My Lords, I chair the Trinity Laban Conservatoire of Music and Dance in Greenwich. It is the nicest job I have ever had in my life. It is a very successful institution and recently received HEFCE’s seal of approval as a world-class teaching institution. We also recently achieved degree-awarding powers after a minute examination by the Privy Council. We are a very international place, because music is a very international discipline, with music teachers and students from around the world coming together to achieve the very best. Some 16% of our undergraduates come from the EU—to their benefit, ours and, most importantly, Britain’s. However, Brexit threatens us with a triple whammy. The first whammy is visa policy. Will this Government, desperate as they are to cut the headline numbers of immigrants to this country, impose restrictions on EU students? Universities have, of course, tried to get undergraduates excluded from immigration numbers and the public agree: only 25% consider undergraduates to be immigrants. However, there seems to be resistance, particularly from the Prime Minister. There is a danger, to put it no higher, that Ministers will think that cutting visas to end student immigration is a very easy way to obtain their immigration targets.
The second whammy is loans to students. EU students are eligible for loans from the Student Loans Company essentially on the same terms as British students. We are very grateful to the Government for extending this scheme for next year, 2017-18, but that is simply a breathing space. We need to guarantee that those loans will continue to be available in the future, as they have been in the past.
The third whammy is fees. An EU student pays the same as a domestic student at about £9,000 a year. International students pay the full cost of their courses: at an institution like mine, where there is a lot of one-to-one teaching, that is £15,000 to £20,000 a year. If EU students had to pay £15,000 or £20,000 a year rather than £9,000, would they still come? We do not know the elasticity of demand, so we cannot be sure, but I have a pretty clear instinct on this. They can go to similar institutions in other European countries—none of which is as good as mine, of course—at much lower cost, sometimes perhaps even nil cost. The idea that they will pay £15,000 or £20,000 a year, amounting to possibly more than £50,000 for a three-year course, especially when loans are not available to meet that sum, seems jolly unlikely. My real fear is that, if this development occurs, our entry from the EU will fall off a cliff.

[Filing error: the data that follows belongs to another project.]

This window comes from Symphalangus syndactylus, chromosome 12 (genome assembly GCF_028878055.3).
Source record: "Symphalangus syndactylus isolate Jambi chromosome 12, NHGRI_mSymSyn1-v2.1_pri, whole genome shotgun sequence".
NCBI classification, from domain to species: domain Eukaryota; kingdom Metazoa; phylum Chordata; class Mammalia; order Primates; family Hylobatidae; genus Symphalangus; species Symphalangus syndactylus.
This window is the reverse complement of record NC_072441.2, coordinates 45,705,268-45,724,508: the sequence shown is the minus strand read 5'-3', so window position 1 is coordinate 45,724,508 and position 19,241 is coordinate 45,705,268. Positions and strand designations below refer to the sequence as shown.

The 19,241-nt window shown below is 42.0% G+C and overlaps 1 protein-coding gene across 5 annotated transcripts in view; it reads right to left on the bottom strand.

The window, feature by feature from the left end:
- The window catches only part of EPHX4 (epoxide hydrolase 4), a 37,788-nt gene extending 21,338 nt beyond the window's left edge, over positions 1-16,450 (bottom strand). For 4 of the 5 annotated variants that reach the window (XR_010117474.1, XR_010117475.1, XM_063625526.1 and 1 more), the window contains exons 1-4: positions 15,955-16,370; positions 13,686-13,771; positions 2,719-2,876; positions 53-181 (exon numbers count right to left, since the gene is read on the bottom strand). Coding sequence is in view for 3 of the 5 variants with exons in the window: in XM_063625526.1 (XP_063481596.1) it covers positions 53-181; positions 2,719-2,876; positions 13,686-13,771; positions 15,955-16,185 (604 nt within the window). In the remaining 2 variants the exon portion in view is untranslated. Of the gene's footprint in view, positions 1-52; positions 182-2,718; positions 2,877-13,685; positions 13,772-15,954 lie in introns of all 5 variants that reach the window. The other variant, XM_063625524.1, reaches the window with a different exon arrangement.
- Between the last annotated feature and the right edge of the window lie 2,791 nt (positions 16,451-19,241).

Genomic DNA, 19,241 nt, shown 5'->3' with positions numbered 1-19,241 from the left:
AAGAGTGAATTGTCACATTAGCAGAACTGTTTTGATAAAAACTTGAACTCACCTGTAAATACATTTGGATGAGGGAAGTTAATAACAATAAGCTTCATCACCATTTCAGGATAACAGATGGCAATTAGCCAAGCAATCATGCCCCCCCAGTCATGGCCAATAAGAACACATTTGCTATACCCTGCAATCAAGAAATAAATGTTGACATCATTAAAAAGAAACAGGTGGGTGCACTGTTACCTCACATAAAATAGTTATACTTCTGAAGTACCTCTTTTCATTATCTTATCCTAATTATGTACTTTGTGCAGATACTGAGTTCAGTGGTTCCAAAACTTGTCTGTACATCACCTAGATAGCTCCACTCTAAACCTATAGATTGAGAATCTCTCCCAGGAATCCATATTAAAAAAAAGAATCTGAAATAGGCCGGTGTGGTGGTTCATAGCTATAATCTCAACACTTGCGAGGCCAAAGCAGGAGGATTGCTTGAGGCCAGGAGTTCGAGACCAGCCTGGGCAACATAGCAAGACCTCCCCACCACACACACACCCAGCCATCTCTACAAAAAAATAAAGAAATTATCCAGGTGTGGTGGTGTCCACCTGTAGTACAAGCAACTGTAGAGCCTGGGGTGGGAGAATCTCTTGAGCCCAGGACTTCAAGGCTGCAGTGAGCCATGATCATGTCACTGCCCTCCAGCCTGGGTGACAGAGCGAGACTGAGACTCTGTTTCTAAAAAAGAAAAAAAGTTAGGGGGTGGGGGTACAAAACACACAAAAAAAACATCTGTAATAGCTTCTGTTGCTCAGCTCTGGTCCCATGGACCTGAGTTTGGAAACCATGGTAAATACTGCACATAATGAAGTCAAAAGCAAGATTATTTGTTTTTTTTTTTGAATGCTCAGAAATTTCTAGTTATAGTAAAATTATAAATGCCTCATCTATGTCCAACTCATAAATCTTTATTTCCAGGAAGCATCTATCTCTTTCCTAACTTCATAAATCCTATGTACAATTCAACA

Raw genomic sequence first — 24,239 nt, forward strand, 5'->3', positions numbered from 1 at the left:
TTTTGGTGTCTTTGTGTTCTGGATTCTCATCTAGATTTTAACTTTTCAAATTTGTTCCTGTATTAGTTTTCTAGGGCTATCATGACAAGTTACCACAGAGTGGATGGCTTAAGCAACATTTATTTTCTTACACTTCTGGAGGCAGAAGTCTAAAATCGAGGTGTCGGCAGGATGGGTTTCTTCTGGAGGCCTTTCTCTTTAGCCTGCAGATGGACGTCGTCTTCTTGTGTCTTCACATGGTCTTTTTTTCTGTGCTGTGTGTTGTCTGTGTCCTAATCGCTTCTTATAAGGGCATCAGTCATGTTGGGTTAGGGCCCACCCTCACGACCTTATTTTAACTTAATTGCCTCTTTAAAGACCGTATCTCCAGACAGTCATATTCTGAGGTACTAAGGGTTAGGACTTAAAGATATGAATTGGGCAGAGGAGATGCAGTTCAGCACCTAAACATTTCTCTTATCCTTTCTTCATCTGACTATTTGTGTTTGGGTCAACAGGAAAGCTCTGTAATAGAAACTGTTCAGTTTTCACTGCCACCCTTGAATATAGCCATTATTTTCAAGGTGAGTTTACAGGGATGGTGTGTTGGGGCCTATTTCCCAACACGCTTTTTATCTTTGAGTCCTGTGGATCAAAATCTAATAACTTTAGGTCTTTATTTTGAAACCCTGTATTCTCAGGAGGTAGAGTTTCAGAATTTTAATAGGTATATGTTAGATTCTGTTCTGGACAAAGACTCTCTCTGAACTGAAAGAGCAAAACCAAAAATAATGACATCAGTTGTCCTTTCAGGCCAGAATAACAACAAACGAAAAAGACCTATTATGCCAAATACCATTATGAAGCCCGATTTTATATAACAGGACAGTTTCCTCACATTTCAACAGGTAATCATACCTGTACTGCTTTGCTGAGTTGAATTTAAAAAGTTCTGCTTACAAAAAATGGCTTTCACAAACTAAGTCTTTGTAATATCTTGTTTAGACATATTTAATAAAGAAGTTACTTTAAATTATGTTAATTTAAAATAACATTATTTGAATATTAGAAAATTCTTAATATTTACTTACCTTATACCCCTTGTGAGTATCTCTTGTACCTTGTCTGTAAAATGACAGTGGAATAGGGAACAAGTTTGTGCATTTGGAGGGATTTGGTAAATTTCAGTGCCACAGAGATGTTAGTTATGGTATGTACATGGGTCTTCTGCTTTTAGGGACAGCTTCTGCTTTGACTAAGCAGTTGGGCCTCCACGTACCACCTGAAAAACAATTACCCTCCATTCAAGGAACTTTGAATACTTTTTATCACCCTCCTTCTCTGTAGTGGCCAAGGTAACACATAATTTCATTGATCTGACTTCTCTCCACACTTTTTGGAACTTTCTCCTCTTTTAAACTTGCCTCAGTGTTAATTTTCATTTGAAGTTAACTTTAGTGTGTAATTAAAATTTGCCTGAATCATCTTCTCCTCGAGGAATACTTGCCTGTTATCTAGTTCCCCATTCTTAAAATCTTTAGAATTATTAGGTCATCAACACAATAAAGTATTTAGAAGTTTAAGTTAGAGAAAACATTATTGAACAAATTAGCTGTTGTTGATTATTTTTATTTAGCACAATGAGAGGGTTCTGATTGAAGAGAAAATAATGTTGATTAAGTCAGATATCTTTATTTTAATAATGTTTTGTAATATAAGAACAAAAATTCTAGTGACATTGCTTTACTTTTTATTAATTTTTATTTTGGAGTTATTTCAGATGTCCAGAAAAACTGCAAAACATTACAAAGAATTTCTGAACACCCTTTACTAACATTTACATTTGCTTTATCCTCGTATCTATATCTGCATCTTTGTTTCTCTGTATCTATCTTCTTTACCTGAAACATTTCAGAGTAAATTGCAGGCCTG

It is by no means certain that any of this will happen. I know that Brexit means Brexit—whatever that sentence may mean—but it does not mean it is necessarily going to happen, given that the unexpected lurks in all sorts of corners of our national life. We hear today that the Government will have to come back to Parliament before invoking Article 50. If the British public turn against the previous decision, I am quite sure that, faced with the prospect of Mr Corbyn coming to power on a wave of pro-EU sentiment, the Government will change their mind about a second referendum. That is one possibility, although I do not rely on it. However, I hope to rely on the fact that the Government are entering a negotiation in which they have to take the predicament of the British university sector seriously, and not treat it, as I hear many Ministers are doing, as if it will all come right on the day or as if we do not need foreign students—a sort of xenophobic or one-island view of what higher education can do in the modern world. It is important, however, that decisions be taken soon before a generation of students in Europe decide that Britain will not welcome them and go elsewhere. That would impose devastating costs on my institution, other universities and the country we love.